“Please, wait. Don’t go yet,” he said. When the moon-moth hesitated he continued, “I didn’t mean to upset you. Stay for a while and I’ll sing for you”. The moon agreed. The little moth sang with such beauty that as dawn approached she found herself glowing as brightly as a small sun.
The next night, the moth was surprised to see that the moon had once again assumed her earthly form. “I thought that you might like some company as you continue to look for your people. I know I am not a moth but I can listen and light your way as we go,” she said to him.
And so they traveled far, the moth always singing and the moon his constant companion. As time went on, the moon grew ever brighter until finally her celestial form began to glow and the little moth found the night landscape around him forever shimmered in soft golds and purples. Yet, as is the way with mortal things, the moth’s once powerful wing-strokes were starting to slow. The moon tried not to notice.
Finally, one beautifully glittering night with the silvered stars above mirrored on an impossibly still, wide lake the moth said to the moon, “Can we just stay here for a time?” She agreed. The moth, his old wings hanging ragged and grey by his sides, sat and sang out into the night. Age had not taken that from him, at least.
The next evening, the moon came down to find the moth had not yet risen. She fluttered to his side.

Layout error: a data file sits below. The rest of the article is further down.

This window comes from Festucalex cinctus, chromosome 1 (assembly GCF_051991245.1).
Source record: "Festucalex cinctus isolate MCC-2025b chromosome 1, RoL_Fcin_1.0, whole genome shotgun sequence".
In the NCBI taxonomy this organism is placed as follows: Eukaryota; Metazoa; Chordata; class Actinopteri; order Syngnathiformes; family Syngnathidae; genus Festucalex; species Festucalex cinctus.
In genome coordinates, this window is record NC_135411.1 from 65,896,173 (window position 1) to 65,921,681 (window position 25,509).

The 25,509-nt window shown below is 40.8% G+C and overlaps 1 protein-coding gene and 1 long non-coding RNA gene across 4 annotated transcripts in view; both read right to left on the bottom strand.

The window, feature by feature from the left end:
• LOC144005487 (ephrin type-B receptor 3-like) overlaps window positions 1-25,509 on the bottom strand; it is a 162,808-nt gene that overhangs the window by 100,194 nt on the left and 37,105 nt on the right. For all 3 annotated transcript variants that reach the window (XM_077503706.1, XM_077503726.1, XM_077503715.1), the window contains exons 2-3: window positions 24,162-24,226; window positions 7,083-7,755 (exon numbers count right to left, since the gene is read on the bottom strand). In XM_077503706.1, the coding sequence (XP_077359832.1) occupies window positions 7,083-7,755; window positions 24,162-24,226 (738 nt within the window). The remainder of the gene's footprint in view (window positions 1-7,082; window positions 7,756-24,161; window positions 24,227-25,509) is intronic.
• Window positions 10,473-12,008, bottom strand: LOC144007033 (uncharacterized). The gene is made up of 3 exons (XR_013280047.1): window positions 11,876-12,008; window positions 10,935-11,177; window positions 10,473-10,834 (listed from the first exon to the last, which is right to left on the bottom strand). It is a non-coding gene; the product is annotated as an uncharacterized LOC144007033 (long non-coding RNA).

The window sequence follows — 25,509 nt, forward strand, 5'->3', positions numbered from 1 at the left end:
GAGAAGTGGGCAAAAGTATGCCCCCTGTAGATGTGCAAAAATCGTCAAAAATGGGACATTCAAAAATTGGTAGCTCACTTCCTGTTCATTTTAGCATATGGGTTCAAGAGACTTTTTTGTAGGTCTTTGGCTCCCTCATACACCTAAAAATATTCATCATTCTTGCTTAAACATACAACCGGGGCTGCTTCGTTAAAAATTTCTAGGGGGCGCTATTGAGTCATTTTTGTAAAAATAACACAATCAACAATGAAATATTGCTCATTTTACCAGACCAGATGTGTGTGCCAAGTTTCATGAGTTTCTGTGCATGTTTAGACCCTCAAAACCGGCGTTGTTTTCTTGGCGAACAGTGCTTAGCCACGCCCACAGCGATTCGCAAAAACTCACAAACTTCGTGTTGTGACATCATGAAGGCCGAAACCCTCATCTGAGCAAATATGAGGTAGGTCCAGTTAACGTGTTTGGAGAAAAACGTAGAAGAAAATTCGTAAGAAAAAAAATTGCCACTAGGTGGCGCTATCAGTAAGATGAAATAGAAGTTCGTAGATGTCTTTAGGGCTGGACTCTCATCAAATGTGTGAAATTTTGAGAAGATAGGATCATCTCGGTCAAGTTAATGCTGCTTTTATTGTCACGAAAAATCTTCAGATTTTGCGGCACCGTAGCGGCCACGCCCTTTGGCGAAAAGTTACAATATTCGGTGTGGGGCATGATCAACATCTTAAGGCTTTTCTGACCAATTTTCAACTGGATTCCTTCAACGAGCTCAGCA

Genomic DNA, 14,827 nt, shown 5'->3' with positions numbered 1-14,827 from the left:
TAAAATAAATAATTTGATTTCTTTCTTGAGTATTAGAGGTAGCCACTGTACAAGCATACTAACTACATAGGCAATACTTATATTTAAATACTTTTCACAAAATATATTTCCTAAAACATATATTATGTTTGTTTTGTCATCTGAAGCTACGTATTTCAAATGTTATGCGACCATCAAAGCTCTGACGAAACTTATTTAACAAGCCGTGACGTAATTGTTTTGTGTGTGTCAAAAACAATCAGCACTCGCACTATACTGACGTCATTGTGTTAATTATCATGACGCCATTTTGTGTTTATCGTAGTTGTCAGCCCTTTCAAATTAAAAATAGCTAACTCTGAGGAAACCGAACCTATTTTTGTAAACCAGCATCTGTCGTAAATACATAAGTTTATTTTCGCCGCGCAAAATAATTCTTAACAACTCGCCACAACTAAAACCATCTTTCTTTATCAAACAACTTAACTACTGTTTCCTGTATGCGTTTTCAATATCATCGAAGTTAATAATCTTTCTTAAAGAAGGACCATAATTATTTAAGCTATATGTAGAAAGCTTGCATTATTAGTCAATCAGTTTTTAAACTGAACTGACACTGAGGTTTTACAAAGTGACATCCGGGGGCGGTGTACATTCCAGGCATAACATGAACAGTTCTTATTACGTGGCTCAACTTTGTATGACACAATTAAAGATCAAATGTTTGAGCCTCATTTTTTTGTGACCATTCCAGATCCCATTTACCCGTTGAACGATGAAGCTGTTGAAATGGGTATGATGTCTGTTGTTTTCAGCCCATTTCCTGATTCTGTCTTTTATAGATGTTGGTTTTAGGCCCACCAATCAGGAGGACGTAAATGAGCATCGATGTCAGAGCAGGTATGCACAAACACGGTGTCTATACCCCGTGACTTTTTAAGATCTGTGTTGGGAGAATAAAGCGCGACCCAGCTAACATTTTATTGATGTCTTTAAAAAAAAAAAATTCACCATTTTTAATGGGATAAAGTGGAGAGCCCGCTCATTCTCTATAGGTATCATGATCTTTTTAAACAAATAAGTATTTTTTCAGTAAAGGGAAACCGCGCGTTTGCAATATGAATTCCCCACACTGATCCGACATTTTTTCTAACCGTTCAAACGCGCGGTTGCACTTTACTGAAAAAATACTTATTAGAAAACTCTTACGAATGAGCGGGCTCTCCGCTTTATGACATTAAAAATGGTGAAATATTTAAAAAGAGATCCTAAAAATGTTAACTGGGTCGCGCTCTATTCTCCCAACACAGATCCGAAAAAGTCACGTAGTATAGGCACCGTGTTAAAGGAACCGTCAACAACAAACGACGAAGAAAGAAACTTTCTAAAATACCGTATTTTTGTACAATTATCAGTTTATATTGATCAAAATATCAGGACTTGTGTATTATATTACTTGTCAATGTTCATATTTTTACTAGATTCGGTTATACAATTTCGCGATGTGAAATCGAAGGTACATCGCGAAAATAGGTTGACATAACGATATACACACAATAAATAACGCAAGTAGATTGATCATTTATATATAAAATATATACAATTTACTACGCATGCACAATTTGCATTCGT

“I am sorry I have to leave you,” he said. He struggled but could not get up.
The moon gently moved him so that her wings cradled his head. “Hush, don’t say such things.”
“My people are long gone,” he said – a statement, not a question, but the moon nodded her head yes, anyways.
“I am sorry I never told you.”
“Do you know what happened to them, the other moths?”
“No. Below me was a constant din of life. I never thought much of it. Then, it was gone and, for a time I was glad of the silence. Then, I was bored, and then I slept. Was it cruel of me to not tell? I never meant it to be. You seemed happy to think that you’d find them someday. I didn’t want take that away. I know I could never take their place but I hope what I gave you was enough,” she stopped, feeling dazed at the strange wash of emotion pouring over her once-muted heart.
“Oh yes, enough and more,” he sighed contentedly.
“Has a moth ever traveled so far? Seen so many things?” He paused for a moment before continuing, “My only regret is that there won’t be more of my kind to sing to you after I’m gone.”
And so the moon sat with him through the night and they watched the stars twinkle out one by one for the last time. In the morning, the moon began to float back up into the sky but something tugged her down. For the first time in her immortal life, her heart was too heavy to let her ascend. Suddenly, an eternal life of endless slumber seemed unbearable.
My only regret is that I do this too late for you to see, she thought. Lifting the body of her friend she infused his tattered wings with a glowing sliver of her soul. She set the wind to carry off his iridescent scales and they settled, glittering across the landscape. Where each spark landed, a small cocoon lay gently swaying in the breeze.
Then, for the first time in her long life, the moon wept.